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Top 5 Secondary VA Disability Claims Related to Mental Health

Mental health is a complex and often misunderstood aspect of our overall well-being. When it comes to filing secondary claims for mental health conditions, the process can be challenging and require a strong foundation of evidence. In this blog, we will explore five common secondary claims for mental health and provide a bonus sixth claim that could potentially increase your benefits.

First on the list is sleep apnea, a condition that is often connected to mental health issues such as anxiety and insomnia. However, recent changes in rating criteria may make it more difficult to establish a direct link between sleep apnea and mental health. Veterans may need to provide additional evidence to support their claim, such as a medical professional’s determination of their inability to wear a CPAP mask due to mental health conditions.

Next, we have gastroesophageal reflux disease (GERD) and irritable bowel syndrome (IBS), both of which can be linked to mental health issues, particularly anxiety. While these conditions may be rated at different levels, it is important to have solid evidence to support your claim, such as medical records and prescriptions.

Hypertension is another secondary condition that is often underrated but can have serious implications for overall health. Connecting hypertension to mental health issues may require additional evidence, such as a history of medication use or coexisting conditions like heart disease or diabetes.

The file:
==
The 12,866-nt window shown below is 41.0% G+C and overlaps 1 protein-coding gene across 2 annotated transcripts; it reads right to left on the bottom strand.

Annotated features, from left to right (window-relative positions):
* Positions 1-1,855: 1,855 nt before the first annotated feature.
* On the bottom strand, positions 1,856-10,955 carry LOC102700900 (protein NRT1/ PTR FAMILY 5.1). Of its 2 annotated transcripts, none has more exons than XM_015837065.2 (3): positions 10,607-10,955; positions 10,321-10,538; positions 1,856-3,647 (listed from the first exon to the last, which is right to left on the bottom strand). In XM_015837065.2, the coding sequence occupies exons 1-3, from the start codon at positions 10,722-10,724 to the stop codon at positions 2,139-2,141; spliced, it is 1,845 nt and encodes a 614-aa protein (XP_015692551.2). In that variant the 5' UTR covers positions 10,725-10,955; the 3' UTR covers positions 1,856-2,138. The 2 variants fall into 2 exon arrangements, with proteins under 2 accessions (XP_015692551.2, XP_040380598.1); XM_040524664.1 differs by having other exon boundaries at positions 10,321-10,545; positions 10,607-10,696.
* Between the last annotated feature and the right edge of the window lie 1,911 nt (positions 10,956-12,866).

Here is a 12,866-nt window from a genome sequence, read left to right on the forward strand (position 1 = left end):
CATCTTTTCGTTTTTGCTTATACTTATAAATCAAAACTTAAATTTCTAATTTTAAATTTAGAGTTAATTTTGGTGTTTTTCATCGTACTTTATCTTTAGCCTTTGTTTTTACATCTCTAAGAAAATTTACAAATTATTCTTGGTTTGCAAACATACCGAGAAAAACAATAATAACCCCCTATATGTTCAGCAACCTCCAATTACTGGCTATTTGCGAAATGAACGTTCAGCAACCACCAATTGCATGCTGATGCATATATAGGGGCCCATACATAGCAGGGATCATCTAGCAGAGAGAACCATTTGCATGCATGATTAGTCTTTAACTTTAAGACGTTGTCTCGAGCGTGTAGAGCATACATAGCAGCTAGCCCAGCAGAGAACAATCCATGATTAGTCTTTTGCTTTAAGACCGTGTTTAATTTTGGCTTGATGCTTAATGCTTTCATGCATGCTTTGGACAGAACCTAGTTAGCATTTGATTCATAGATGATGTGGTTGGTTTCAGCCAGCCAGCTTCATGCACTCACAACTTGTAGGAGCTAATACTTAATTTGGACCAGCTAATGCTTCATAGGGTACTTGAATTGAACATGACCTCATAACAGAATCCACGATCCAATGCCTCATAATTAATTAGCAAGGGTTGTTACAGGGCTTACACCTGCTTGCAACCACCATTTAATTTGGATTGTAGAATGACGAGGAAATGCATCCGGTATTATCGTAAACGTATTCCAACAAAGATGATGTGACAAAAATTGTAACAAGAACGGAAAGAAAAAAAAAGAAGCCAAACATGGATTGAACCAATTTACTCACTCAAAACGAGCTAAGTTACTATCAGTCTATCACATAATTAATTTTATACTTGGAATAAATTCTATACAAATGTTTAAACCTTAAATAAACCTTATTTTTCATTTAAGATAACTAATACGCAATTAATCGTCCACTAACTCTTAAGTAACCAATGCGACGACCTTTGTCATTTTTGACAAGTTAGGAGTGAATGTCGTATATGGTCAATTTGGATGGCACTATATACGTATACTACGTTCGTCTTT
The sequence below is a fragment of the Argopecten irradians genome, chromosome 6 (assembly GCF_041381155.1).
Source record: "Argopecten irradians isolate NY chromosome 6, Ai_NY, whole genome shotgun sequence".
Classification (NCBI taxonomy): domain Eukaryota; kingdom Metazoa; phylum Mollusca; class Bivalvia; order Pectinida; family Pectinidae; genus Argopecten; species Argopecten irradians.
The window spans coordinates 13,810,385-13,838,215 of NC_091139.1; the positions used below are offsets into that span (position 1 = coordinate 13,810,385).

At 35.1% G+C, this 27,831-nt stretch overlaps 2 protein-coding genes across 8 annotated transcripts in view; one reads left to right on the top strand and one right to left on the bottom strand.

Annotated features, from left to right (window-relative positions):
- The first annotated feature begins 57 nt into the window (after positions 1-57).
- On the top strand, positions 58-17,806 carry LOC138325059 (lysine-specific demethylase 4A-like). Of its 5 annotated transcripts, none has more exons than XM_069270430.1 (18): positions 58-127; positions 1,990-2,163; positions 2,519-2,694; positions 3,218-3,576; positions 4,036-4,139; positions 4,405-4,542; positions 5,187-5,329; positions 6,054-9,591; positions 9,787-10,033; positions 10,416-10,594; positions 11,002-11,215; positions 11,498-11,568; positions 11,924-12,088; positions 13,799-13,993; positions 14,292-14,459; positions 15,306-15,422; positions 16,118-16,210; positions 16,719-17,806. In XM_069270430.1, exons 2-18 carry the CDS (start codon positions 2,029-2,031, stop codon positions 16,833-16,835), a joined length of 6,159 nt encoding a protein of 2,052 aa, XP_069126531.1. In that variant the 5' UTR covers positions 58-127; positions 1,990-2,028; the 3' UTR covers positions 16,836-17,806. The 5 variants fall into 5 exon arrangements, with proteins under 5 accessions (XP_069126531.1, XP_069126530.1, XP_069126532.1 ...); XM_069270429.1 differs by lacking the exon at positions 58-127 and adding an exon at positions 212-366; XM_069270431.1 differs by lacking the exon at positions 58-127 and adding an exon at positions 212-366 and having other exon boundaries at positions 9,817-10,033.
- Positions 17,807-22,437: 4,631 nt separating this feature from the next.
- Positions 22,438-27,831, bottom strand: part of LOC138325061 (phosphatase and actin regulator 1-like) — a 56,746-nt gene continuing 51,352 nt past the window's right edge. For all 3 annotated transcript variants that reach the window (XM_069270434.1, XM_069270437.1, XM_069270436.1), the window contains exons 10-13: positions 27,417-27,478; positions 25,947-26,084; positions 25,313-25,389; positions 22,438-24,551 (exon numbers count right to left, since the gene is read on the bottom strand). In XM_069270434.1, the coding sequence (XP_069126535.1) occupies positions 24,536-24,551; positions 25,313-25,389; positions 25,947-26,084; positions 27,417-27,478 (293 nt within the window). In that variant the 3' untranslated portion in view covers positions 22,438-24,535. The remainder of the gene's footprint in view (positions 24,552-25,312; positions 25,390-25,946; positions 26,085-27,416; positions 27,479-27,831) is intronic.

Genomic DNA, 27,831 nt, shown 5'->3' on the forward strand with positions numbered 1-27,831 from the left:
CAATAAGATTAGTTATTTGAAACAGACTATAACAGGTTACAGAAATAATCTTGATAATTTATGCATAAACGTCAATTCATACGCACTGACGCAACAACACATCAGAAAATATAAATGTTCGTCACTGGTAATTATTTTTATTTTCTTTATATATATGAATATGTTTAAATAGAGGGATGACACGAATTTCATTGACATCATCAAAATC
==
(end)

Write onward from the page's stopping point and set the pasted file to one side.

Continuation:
Migraines are a common secondary condition that can significantly impact a veteran’s quality of life. Providing current evidence of symptoms and severity, such as prescription refills and a migraine log, can strengthen your claim for service connection.

Lastly, we have a bonus claim on the Special Monthly Compensation (SMC) scale, specifically SMC K for erectile dysfunction (ED) or female sexual arousal disorder (FSAD). These conditions can often be connected to medication for mental health issues, making it easier to establish a link for increased benefits.

In conclusion, filing secondary claims for mental health conditions requires a thorough understanding of the evidence needed to support your claim. By following the big three aspects of service connection – a service-connected disability, a current diagnosis, and a medical nexus linking the two – veterans can increase their chances of a successful claim. Remember to gather as much evidence as possible and consult with your healthcare team for support in building a strong case for service connection.

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